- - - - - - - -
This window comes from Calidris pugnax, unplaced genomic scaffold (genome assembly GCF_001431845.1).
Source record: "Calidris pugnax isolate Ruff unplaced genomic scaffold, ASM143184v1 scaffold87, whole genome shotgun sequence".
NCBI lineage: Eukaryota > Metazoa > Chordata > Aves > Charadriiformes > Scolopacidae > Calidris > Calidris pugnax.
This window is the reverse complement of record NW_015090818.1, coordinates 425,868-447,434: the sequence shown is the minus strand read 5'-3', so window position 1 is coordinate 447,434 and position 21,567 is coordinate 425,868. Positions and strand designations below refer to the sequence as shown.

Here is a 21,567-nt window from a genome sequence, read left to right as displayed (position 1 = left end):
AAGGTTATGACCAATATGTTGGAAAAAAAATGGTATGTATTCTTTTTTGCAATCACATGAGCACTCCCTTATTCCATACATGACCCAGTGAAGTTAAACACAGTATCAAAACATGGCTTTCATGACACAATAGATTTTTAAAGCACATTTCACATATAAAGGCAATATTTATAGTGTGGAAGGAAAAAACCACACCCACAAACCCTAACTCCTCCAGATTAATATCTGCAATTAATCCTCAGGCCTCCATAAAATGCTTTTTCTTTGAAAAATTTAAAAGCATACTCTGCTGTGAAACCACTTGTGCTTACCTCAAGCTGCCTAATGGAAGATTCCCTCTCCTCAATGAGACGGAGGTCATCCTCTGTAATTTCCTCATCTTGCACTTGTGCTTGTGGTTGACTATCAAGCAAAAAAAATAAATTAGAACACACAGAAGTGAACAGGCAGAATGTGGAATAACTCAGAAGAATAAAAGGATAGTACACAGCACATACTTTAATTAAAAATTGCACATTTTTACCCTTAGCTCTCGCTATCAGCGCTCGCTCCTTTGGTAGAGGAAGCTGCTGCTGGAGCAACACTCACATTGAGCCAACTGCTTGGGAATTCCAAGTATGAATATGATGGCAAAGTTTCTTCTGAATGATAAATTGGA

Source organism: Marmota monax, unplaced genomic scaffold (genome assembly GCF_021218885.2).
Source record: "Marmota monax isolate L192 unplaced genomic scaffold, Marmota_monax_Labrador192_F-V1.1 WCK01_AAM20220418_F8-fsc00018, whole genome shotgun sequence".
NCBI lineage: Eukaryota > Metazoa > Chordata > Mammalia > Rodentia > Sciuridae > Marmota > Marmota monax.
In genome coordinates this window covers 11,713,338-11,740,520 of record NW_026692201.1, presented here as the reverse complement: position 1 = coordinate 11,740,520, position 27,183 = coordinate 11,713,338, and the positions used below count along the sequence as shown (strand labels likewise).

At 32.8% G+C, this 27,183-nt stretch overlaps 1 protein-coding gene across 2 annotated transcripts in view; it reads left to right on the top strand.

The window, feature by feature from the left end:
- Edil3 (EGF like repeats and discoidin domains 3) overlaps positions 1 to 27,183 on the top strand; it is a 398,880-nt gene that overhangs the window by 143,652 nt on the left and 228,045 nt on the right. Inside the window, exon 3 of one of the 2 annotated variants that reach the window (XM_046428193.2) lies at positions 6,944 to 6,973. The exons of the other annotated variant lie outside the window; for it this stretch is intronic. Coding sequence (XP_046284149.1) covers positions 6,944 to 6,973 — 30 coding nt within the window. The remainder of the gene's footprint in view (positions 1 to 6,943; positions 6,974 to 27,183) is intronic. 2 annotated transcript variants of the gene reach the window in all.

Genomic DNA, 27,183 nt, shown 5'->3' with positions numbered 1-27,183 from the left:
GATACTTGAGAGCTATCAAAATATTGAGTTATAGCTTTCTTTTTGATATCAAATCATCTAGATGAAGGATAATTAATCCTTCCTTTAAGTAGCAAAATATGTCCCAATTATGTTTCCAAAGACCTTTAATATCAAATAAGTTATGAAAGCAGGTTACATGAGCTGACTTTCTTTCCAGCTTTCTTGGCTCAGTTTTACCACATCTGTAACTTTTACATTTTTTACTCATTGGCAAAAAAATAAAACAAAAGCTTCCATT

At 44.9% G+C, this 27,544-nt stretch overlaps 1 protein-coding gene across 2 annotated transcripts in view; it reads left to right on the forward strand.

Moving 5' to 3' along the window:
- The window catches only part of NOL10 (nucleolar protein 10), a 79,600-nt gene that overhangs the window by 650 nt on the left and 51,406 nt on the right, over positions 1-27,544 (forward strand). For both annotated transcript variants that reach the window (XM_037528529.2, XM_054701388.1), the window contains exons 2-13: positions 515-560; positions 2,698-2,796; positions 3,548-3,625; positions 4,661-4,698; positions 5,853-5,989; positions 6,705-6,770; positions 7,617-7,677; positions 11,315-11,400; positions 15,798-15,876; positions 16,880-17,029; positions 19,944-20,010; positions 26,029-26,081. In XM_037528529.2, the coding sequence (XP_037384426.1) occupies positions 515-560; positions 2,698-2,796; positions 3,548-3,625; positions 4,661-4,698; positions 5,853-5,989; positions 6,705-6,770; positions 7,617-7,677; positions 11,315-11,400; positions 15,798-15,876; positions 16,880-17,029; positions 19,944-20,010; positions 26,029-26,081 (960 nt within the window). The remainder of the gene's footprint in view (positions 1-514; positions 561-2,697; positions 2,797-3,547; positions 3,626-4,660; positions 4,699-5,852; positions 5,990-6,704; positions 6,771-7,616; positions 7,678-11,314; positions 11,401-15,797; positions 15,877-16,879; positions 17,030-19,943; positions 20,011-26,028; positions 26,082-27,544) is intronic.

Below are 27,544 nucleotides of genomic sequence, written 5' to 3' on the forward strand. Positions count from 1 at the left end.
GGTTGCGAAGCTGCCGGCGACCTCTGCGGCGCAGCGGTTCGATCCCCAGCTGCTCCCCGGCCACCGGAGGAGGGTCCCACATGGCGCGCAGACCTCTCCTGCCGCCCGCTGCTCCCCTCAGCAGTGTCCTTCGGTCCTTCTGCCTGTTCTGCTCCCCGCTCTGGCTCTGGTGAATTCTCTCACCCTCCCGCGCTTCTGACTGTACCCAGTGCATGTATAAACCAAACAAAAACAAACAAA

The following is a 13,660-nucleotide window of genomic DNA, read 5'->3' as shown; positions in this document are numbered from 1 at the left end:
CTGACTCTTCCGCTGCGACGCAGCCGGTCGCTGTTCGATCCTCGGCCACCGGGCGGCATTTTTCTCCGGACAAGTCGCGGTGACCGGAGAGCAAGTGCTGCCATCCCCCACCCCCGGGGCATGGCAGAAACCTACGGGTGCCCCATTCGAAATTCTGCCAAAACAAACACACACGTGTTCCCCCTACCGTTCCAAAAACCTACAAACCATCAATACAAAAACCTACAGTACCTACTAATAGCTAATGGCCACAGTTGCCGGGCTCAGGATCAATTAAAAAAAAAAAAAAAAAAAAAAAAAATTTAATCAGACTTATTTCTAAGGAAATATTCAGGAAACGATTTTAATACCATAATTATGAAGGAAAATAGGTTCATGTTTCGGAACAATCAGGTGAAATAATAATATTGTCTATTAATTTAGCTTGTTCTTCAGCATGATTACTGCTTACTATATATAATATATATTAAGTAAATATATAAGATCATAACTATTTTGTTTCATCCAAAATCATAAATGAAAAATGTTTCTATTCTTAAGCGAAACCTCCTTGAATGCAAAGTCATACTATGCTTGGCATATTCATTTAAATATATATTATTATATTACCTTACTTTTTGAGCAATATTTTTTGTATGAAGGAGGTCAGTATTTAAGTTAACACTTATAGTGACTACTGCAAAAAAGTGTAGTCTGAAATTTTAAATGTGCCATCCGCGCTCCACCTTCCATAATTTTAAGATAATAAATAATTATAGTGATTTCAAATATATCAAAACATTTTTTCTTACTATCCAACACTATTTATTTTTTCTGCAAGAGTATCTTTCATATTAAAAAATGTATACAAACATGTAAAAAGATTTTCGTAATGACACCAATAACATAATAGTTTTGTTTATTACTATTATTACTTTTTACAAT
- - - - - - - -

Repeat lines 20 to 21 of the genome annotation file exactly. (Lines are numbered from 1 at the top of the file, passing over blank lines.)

GGTTGCGAAGCTGCCGGCGACCTCTGCGGCGCAGCGGTTCGATCCCCAGCTGCTCCCCGGCCACCGGAGGAGGGTCCCACATGGCGCGCAGACCTCTCCTGCCGCCCGCTGCTCCCCTCAGCAGTGTCCTTCGGTCCTTCTGCCTGTTCTGCTCCCCGCTCTGGCTCTGGTGAATTCTCTCACCCTCCCGCGCTTCTGACTGTACCCAGTGCATGTATAAACCAAACAAAAACAAACAAA

The following is a 13,660-nucleotide window of genomic DNA, read 5'->3' as shown; positions in this document are numbered from 1 at the left end: